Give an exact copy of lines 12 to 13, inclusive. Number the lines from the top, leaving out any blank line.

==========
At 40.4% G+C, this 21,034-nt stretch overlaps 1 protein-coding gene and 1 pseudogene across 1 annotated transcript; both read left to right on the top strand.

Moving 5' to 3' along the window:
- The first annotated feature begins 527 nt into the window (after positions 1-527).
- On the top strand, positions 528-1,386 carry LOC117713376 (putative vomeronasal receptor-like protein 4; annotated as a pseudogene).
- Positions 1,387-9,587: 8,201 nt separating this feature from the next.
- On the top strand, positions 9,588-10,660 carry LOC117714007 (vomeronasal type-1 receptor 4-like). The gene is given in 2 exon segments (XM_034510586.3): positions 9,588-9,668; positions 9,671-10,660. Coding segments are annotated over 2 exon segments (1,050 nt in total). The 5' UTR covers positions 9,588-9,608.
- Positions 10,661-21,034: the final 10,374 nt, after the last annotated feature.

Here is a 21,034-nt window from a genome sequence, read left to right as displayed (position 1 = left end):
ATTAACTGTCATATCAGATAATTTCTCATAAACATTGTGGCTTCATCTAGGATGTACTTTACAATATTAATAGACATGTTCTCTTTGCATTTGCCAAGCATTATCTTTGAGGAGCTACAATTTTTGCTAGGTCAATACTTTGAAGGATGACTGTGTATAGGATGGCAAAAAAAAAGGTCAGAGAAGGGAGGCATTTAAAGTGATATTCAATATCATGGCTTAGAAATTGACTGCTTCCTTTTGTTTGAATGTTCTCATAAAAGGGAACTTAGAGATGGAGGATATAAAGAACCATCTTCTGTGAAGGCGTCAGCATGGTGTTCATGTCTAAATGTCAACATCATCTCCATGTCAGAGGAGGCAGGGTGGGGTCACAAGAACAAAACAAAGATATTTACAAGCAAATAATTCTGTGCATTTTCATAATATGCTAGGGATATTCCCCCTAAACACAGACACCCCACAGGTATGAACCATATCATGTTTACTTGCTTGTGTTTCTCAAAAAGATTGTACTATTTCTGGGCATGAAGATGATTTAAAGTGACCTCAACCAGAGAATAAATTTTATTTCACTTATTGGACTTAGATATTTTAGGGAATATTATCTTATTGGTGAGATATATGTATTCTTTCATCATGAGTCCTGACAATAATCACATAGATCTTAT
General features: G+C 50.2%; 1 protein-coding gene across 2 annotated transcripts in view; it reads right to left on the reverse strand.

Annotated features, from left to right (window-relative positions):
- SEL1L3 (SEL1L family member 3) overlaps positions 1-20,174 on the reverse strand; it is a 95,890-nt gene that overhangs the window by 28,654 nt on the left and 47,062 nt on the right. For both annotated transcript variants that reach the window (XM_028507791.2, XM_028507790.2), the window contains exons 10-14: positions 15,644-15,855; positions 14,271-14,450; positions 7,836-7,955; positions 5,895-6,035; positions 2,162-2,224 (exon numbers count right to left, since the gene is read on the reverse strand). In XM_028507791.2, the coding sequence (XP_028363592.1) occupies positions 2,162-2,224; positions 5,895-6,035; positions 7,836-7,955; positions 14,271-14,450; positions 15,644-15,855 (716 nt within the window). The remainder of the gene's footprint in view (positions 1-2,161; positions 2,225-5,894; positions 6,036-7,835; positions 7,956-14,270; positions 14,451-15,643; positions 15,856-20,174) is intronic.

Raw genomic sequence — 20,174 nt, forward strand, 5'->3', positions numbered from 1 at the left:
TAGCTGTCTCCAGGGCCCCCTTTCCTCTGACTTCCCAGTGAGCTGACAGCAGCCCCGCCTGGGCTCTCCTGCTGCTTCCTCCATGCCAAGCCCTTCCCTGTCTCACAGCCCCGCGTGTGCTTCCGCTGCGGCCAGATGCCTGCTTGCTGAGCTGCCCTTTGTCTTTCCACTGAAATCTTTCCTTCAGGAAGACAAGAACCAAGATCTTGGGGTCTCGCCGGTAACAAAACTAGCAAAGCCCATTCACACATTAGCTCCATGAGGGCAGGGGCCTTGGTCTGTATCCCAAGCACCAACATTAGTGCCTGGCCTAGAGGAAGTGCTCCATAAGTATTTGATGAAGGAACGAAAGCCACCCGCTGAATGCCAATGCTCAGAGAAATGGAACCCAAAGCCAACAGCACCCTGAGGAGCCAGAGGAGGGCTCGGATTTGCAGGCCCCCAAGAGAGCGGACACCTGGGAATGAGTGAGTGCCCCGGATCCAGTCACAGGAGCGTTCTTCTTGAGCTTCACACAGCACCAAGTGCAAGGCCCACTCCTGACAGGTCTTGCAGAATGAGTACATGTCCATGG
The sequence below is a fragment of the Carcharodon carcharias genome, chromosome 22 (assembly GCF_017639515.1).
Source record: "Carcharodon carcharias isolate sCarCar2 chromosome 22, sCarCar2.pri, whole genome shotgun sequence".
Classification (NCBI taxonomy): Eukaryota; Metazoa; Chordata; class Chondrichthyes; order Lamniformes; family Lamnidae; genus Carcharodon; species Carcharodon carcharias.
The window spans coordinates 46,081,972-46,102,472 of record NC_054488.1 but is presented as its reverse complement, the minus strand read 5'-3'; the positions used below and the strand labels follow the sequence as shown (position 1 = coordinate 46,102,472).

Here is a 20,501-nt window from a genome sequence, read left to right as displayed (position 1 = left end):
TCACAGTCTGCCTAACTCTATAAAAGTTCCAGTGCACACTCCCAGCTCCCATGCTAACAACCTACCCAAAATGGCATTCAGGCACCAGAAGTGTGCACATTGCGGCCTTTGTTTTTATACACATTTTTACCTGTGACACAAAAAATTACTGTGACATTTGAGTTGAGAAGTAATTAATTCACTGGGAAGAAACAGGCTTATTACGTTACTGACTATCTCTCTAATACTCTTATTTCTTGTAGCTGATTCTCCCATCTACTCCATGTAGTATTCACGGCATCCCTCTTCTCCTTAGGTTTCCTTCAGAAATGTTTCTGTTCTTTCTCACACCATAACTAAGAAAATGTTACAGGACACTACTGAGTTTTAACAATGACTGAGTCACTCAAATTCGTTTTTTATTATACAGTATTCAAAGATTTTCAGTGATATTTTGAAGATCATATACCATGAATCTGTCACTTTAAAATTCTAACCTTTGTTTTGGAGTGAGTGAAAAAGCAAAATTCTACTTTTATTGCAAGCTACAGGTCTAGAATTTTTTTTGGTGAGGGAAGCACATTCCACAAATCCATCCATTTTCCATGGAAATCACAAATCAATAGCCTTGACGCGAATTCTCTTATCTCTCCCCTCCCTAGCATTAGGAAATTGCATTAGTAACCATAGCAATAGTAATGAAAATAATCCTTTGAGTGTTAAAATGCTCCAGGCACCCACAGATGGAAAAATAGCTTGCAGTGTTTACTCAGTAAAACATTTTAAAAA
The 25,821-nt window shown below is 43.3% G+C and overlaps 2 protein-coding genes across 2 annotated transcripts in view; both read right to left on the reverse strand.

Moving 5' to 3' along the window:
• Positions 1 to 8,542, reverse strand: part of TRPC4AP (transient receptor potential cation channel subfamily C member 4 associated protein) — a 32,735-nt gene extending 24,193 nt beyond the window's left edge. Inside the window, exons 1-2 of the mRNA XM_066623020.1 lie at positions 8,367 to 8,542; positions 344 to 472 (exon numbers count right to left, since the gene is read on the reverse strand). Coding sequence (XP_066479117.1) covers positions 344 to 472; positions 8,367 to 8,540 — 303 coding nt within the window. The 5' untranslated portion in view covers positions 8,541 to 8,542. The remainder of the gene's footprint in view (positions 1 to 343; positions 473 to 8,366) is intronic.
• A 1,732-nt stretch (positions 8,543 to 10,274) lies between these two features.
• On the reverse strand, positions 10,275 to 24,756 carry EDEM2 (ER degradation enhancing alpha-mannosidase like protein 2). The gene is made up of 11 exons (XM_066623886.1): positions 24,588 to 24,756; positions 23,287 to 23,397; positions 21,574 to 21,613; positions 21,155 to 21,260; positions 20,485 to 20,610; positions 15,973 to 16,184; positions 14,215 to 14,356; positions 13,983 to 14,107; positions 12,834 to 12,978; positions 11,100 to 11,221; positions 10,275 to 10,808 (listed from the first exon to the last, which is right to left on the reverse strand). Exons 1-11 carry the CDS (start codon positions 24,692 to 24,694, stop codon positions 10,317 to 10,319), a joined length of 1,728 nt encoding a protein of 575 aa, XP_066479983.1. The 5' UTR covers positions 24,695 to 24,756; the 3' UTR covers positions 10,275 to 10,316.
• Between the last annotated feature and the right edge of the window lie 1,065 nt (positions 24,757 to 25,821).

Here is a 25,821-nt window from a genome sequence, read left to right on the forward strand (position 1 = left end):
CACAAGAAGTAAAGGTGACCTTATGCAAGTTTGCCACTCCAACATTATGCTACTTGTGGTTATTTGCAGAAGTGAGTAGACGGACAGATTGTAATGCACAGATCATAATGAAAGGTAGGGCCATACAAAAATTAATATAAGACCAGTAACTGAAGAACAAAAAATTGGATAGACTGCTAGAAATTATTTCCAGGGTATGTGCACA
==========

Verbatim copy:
- SEL1L3 (SEL1L family member 3) overlaps positions 1-20,174 on the reverse strand; it is a 95,890-nt gene that overhangs the window by 28,654 nt on the left and 47,062 nt on the right. For both annotated transcript variants that reach the window (XM_028507791.2, XM_028507790.2), the window contains exons 10-14: positions 15,644-15,855; positions 14,271-14,450; positions 7,836-7,955; positions 5,895-6,035; positions 2,162-2,224 (exon numbers count right to left, since the gene is read on the reverse strand). In XM_028507791.2, the coding sequence (XP_028363592.1) occupies positions 2,162-2,224; positions 5,895-6,035; positions 7,836-7,955; positions 14,271-14,450; positions 15,644-15,855 (716 nt within the window). The remainder of the gene's footprint in view (positions 1-2,161; positions 2,225-5,894; positions 6,036-7,835; positions 7,956-14,270; positions 14,451-15,643; positions 15,856-20,174) is intronic.

Raw genomic sequence — 20,174 nt, forward strand, 5'->3', positions numbered from 1 at the left: